US trial finds 0.01% atropine does not slow myopia progression

A study involving 187 children in the US found nightly low dose atropine drops did not slow myopia progression or axial elongation

A child builds a tower with colourful building blocks
Pixabay/Esi Grünhagen

New research published in JAMA Ophthalmology has found 0.01% atropine eye drops did not slow myopia progression in a group of 187 US children.

The study group were aged between five and 12 years old, with low to moderate bilateral myopia (spherical equivalent myopia of −1.00 to −6.00 D).

Over a two-year study period, participants were randomly assigned to instil either a drop of 0.01% atropine each night or a placebo eye drop.

The researchers found that nightly low-dose atropine did not slow myopia progression when compared to placebo.

The study did not incorporate an objective measure of eye drop use and relied on family reports of compliance as well as counting returned eye drop ampules.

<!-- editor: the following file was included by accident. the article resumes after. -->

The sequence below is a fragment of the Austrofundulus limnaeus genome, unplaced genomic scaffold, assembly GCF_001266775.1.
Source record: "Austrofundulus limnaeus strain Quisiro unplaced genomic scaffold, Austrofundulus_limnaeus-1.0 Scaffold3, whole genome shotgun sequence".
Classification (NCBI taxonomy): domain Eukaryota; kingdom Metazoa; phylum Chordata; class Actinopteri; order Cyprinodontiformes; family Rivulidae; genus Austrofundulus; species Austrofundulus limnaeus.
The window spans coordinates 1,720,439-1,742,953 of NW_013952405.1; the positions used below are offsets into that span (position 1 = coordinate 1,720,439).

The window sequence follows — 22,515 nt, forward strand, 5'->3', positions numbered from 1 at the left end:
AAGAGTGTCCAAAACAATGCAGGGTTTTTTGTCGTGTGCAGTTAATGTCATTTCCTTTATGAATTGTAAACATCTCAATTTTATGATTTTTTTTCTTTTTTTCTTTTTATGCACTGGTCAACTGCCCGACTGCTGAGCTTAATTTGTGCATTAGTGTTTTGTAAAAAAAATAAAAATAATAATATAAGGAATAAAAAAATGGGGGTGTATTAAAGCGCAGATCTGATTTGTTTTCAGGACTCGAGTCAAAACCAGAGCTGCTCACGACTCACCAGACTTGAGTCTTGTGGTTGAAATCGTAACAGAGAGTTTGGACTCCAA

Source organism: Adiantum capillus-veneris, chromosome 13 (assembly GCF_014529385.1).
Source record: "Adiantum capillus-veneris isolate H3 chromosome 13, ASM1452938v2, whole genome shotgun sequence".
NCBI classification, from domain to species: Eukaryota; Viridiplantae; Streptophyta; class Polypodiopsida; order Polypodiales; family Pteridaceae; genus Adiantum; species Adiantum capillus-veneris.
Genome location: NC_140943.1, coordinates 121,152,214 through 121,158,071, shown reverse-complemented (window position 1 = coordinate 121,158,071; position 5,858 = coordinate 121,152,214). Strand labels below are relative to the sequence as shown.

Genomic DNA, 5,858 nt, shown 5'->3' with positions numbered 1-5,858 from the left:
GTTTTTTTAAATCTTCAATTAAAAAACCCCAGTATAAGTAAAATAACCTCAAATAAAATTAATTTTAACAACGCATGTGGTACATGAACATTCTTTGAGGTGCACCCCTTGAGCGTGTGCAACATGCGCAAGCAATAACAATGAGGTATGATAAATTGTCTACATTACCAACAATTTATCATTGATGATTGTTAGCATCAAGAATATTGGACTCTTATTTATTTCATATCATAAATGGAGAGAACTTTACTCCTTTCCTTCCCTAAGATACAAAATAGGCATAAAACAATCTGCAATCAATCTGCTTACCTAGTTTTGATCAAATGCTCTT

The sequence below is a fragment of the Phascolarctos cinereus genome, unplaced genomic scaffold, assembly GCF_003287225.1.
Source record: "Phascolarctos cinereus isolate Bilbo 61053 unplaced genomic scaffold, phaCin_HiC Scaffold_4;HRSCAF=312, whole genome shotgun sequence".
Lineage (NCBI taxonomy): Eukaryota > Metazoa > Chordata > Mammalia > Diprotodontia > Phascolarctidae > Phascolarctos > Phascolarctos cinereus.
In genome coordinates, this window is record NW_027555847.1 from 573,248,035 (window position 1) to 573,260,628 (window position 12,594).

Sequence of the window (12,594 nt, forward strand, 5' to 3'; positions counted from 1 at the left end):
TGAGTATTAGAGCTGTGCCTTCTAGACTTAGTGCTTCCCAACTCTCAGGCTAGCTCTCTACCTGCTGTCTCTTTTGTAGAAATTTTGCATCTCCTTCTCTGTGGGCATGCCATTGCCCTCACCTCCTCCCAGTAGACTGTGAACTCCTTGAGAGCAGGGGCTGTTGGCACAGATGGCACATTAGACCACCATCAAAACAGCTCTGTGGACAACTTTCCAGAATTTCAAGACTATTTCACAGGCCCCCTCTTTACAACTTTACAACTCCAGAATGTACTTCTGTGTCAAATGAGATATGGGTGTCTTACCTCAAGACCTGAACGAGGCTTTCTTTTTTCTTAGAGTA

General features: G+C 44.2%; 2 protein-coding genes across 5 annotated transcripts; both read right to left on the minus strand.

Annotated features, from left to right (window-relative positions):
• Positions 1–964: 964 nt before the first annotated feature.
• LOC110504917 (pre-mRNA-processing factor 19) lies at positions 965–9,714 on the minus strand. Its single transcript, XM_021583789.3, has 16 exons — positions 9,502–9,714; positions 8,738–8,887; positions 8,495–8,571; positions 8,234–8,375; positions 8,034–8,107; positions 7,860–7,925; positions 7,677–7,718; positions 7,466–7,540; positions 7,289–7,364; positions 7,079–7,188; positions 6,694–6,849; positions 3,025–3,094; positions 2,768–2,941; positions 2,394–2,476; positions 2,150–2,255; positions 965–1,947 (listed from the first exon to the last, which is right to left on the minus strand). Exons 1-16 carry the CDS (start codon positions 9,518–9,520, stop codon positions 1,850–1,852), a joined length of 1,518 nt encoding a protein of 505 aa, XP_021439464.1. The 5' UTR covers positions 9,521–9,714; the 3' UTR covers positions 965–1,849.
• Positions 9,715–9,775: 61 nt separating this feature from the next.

The results of the study differ from five clinical trials in East Asian and South Asian populations with similar age and refractive error which found beneficial effects of atropine for limiting myopia progression.

The authors suggested that this difference could be due to several factors – including lack of a two-year contemporaneous placebo control in other studies, as well as a higher level of loss to follow up.

They also highlighted that there could be racial differences in response to atropine eye drops.

“Future studies of pharmacologic myopia control in US children should consider increased atropine concentrations, new pharmaceuticals, objective measures of treatment adherence, alternative eye drop delivery systems and schedules, as well as evaluating the impact of environmental and genetic factors and optical interventions on myopia control treatment,” the authors concluded.